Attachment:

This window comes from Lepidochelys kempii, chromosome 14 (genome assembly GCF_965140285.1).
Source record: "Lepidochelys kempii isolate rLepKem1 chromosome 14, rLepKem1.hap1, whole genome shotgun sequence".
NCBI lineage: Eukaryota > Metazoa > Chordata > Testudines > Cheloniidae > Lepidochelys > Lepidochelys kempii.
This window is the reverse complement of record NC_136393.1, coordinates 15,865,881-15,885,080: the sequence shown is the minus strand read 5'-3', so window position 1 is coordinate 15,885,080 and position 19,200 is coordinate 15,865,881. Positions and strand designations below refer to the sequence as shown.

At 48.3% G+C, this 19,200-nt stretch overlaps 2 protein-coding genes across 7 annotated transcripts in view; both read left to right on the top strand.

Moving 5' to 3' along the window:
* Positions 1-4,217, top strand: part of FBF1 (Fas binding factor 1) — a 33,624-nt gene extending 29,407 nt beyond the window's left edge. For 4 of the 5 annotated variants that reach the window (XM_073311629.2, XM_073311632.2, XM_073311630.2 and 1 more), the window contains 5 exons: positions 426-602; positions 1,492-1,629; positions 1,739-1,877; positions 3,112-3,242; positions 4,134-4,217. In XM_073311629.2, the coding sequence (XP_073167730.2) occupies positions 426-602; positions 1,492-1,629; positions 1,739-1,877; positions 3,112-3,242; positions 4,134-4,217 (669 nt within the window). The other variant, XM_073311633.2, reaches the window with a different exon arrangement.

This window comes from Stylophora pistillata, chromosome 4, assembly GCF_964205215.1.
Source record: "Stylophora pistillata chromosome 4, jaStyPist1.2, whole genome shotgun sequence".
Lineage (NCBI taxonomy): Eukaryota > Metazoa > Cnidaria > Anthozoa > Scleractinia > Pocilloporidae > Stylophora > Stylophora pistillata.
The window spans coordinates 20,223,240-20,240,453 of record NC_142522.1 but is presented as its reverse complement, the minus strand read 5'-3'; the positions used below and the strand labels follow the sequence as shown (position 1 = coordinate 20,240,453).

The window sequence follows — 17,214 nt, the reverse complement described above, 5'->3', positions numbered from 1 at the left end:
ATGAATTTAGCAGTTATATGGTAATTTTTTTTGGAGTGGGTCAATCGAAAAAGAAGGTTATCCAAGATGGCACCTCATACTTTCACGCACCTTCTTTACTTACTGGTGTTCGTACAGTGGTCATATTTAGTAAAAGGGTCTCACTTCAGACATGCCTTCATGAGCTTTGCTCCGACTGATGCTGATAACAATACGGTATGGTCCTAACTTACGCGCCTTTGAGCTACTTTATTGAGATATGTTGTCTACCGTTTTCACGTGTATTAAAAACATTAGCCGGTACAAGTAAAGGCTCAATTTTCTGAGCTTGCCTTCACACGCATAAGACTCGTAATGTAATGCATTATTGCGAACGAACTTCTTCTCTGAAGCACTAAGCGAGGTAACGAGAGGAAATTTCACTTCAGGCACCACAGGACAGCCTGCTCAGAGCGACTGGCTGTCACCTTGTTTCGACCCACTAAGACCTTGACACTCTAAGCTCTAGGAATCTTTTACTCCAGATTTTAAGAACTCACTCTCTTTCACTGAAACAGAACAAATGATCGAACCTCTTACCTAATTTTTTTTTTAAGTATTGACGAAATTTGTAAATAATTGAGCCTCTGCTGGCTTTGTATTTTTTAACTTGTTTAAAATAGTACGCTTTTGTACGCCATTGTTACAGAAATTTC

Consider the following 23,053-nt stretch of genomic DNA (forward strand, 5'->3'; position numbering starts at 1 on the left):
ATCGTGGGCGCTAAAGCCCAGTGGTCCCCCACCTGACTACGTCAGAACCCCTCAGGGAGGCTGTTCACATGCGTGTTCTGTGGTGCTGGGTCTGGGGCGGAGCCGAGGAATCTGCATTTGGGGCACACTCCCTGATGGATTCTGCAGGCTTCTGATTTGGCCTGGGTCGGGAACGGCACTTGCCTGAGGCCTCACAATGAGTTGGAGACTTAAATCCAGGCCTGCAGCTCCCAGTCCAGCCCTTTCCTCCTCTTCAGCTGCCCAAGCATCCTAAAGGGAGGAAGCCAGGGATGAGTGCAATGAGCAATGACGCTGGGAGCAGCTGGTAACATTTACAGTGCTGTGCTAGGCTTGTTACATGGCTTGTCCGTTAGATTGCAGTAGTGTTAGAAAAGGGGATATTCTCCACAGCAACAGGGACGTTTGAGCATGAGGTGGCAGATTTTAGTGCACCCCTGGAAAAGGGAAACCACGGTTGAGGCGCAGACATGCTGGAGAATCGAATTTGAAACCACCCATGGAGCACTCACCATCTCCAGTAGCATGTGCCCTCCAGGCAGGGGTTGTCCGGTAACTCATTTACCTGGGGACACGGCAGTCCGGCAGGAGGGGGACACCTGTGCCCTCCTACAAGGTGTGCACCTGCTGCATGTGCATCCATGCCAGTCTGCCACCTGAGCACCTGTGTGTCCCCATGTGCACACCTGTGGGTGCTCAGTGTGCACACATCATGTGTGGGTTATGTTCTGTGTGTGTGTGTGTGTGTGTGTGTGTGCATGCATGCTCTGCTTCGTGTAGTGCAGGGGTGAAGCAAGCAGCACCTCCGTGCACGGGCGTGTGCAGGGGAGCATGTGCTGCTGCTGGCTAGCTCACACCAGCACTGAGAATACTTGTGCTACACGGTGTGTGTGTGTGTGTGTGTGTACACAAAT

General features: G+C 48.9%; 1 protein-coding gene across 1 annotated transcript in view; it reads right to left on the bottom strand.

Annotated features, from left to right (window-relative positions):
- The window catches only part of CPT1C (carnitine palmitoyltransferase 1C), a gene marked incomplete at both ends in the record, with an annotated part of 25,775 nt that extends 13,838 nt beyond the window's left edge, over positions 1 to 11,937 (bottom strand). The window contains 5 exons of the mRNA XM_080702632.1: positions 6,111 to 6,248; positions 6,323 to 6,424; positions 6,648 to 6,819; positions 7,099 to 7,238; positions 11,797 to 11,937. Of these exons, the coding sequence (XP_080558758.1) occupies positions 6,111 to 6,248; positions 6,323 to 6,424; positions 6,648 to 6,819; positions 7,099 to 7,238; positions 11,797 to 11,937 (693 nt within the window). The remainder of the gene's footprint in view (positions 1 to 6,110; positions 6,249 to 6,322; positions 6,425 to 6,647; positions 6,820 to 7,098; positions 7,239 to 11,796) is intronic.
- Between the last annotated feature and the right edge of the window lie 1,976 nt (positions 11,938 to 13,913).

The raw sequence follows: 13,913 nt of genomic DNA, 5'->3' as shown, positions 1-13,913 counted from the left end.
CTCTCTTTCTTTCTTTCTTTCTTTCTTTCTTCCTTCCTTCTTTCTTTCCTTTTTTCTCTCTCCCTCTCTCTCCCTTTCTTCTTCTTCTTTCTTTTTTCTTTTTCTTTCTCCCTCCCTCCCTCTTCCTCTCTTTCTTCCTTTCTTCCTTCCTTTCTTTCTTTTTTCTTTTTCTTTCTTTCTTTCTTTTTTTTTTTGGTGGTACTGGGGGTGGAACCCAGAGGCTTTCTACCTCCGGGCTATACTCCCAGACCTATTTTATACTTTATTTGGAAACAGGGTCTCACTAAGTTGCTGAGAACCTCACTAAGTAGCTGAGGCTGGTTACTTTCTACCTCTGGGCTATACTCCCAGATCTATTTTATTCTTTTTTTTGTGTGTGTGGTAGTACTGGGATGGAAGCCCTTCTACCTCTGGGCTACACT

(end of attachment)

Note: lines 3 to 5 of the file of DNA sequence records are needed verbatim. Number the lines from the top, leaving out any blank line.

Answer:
NCBI lineage: Eukaryota > Metazoa > Chordata > Testudines > Cheloniidae > Lepidochelys > Lepidochelys kempii.
This window is the reverse complement of record NC_136393.1, coordinates 15,865,881-15,885,080: the sequence shown is the minus strand read 5'-3', so window position 1 is coordinate 15,885,080 and position 19,200 is coordinate 15,865,881. Positions and strand designations below refer to the sequence as shown.

At 48.3% G+C, this 19,200-nt stretch overlaps 2 protein-coding genes across 7 annotated transcripts in view; both read left to right on the top strand.